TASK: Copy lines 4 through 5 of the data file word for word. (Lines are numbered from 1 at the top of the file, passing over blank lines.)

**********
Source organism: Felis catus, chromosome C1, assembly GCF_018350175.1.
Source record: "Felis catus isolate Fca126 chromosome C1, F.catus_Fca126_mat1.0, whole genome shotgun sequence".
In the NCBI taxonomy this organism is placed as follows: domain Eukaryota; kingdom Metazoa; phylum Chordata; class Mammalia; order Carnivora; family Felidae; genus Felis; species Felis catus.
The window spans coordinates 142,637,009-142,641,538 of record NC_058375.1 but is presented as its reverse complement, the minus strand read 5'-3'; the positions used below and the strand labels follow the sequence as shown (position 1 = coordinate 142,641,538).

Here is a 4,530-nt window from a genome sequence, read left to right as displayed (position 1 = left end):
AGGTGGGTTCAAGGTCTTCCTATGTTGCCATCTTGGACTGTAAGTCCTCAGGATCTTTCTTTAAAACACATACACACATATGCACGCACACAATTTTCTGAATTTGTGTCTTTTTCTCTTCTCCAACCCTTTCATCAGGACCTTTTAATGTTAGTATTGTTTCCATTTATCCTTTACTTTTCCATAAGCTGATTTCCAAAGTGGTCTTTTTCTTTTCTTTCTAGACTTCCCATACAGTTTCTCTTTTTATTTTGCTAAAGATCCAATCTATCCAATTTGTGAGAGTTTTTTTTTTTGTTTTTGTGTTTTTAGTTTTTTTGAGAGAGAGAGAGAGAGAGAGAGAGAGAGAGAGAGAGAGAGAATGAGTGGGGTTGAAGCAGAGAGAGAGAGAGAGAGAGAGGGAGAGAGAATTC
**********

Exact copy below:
The window spans coordinates 142,637,009-142,641,538 of record NC_058375.1 but is presented as its reverse complement, the minus strand read 5'-3'; the positions used below and the strand labels follow the sequence as shown (position 1 = coordinate 142,641,538).

Here is a 4,530-nt window from a genome sequence, read left to right as displayed (position 1 = left end):